Crystaline: So this is a great place to segue into what to do if you’re working with a nonprofit who wants you to do something that you don’t feel is ethical. This probably applies a little bit more to storytellers, but it can serve as a cautionary tale for anybody working in nonprofits and if your nonprofit is doing some of these things, you should probably reconsider and try to build in better systems into the work that you’re doing.

 

Crystaline: So a good example of this for me personally in my career, I was hired to go out and do initial interviews for a project. I interviewed 13 people for this organization and we were trying to figure out which stories would be great stories for their campaign and as I was interviewing people, I found out that at least seven of the people I was interviewing of the 13, they weren’t actually beneficiaries or they were receiving very little or nothing from the organization. I finished all the interviews. I did what I was hired to do, but I went back to the organization and I shared all the stories and then I said, “I will not interview these seven people because they are not actually beneficiaries of your organization. Some of them have compelling stories, but you shouldn’t use somebody’s story who’s not actually being helped by your organization.”

 

Crystaline: I really caused some issues because I don’t know if a photographer had ever pushed back with them in that way. I remember they really wanted this one woman’s story and I just you know I said, “No, I can’t do that. She just isn’t receiving anything from the organization.” They called me back like two days later and they said, “We put her three children into school. So would you interview her now?” But for me, those ethical lines are there and even if somebody’s paying you, I mean I would’ve walked away from the job because I don’t feel like that’s right. What about you? Have you ever run into a situation with a client where you really felt it was unethical and what did you do about it?

 

Laura: I have been in a similar situation as you. So I was sent to photograph people in a very remote area where there were no roads. There was no cell phone service. There was no internet. There was barely electricity. When I got to the village and I was introduced to the people I was supposed to photograph, I found out it was two children, quite young. They had been orphaned and were living with their grandparents. These two siblings were actually supporting the family. They were working and they really wanted to go to school, but they weren’t beneficiaries. I still have no idea how they were chosen to be part of the story.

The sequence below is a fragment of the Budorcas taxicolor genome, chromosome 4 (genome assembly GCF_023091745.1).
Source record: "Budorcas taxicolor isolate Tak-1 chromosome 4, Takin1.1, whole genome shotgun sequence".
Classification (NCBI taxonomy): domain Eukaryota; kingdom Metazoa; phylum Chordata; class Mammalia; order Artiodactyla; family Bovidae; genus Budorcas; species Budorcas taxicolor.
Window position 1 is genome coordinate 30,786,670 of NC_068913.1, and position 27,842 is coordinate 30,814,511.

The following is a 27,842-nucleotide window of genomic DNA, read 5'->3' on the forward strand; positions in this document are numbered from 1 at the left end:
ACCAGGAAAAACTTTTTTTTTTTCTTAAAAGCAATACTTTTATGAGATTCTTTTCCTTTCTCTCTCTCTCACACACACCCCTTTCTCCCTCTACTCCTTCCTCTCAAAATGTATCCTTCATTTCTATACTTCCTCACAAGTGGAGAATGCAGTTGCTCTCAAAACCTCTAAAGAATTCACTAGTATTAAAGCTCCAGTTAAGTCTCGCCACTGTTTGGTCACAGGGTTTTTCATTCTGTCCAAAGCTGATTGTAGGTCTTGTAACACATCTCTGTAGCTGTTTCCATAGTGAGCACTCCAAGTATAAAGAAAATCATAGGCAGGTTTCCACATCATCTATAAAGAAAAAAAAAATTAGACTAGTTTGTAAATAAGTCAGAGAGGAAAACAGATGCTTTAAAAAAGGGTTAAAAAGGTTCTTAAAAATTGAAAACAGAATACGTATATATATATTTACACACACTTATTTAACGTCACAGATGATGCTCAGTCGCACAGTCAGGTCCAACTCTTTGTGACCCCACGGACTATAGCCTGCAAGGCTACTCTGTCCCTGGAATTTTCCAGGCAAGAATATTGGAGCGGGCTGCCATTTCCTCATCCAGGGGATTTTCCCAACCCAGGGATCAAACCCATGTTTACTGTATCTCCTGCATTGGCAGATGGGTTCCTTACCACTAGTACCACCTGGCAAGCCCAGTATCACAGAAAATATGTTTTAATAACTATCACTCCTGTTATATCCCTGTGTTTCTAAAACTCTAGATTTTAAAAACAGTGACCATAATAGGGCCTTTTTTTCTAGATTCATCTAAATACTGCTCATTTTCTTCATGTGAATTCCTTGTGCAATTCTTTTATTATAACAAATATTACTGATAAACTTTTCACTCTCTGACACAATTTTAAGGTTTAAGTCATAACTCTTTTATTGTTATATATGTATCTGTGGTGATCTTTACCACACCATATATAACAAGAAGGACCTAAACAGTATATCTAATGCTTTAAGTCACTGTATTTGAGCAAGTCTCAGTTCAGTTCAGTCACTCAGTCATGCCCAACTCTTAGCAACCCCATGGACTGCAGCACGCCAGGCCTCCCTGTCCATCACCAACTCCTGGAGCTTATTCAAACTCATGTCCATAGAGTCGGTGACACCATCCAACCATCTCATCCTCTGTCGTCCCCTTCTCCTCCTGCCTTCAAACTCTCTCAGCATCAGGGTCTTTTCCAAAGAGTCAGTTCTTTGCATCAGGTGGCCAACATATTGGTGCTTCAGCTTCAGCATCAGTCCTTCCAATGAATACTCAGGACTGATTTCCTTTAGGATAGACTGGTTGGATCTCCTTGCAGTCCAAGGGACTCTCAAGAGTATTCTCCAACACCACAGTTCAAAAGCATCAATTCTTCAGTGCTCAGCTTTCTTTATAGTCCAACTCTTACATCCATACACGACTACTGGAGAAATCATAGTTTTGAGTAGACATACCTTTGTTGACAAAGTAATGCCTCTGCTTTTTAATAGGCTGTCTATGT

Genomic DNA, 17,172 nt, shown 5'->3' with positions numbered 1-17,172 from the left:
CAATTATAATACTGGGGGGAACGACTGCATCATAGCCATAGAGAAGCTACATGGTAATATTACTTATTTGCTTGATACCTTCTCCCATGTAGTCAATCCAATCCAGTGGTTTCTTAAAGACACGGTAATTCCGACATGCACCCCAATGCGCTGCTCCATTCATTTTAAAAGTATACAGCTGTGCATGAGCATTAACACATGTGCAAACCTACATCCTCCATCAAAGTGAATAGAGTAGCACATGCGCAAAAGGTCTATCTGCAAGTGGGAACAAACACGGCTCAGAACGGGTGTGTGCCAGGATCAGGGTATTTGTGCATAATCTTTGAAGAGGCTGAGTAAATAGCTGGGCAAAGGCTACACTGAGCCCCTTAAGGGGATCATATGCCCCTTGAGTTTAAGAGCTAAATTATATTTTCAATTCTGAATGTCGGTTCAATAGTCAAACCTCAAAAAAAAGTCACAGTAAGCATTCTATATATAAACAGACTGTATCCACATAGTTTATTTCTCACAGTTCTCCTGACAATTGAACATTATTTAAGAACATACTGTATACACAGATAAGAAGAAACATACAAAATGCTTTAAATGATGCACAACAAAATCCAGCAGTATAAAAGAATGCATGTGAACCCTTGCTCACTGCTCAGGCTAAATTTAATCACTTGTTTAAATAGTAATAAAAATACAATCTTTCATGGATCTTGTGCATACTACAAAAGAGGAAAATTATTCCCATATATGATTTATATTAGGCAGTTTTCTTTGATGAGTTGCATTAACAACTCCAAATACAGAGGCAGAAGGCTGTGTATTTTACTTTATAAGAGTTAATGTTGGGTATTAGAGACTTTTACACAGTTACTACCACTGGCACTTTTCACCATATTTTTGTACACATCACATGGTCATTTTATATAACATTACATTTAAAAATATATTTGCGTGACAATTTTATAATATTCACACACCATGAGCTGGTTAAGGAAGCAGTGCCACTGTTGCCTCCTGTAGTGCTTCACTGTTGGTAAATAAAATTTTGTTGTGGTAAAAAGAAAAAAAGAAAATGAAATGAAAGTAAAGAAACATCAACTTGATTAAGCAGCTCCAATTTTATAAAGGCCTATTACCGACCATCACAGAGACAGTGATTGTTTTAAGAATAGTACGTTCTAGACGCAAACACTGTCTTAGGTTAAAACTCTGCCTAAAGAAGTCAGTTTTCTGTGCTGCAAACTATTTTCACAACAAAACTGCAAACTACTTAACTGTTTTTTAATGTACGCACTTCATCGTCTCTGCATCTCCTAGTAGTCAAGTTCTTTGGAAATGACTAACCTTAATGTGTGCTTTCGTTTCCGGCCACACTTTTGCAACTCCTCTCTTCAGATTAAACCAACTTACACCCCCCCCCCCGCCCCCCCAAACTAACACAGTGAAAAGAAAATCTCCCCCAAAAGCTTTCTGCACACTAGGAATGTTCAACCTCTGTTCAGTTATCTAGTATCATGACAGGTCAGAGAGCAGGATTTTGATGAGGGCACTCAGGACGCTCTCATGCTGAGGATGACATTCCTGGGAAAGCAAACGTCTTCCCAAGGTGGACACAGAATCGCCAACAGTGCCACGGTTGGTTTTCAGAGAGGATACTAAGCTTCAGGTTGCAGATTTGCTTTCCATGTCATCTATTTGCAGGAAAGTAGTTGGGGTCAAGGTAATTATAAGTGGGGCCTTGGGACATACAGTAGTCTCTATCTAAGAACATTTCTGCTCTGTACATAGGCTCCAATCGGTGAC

Laura: I felt quite distraught and I could really tell that the older sibling, the way he posed and the way he held his facial features when I photographed him, I just knew he thought that allowing himself to be photographed was going to bring him some kind of sponsor overseas who would pay for his school fees. It was so sad. I couldn’t contact anyone at the organization. Of course, there were the people on the ground that I was working with for the organization, but the people who had hired me who were in headquarters somewhere else, I couldn’t get in touch with them to say like, “Hey, this isn’t right. They’re not your beneficiaries. They’re in your catchment area, but they don’t meet the criteria to be your beneficiaries.”

 

Laura: So I did what I was asked to do, but then when I finally got back to a place where I had cell phone service and internet, I basically bullied the organization to doing something to help them. I cried when I came home from that assignment. It was terrible.

 

Crystaline: I think this is a good time to point out that sometimes you go and you shoot a whole assignment and you think it’s fine and then, you find out how the piece was used and then, it’s not fine because it’s been edited by someone else and they put things in an order or a way that you would’ve never done it.

 

Crystaline: So something that has happened to me in the past is I shot a campaign. A few months later, somebody took a picture of an ad for this organization that had one of my pictures in it and sent it to me. I was horrified because it was just a regular portrait, but the organization had applied quite a bit of graphic re-touching. So they darkened the images. They had put sort of a gritty texture on top of it. It was done in what I consider poverty porn style that is definitely not what I do. I realized reading over my contract; there was nothing I could do. I had done the service, I had agreed to the organization doing the editing, but I did never work for that organization again and sometimes, that’s your option, right?

 

Crystaline: There’s organizations that have a lot of money, but it’s up to you whether you want to work for that money. I will feel bad about the way that was used for the rest of my life and it sounds like you’ll feel really terrible about the way your work was used for the rest of your life. You can’t undo those things. You can make sure that you’re not in that position again. I really listen to my inner voice now if my gut is telling me this is not right. Right at the beginning things are off, I will rather walk away from a job cause I know what it feels like. I feel like a sell out.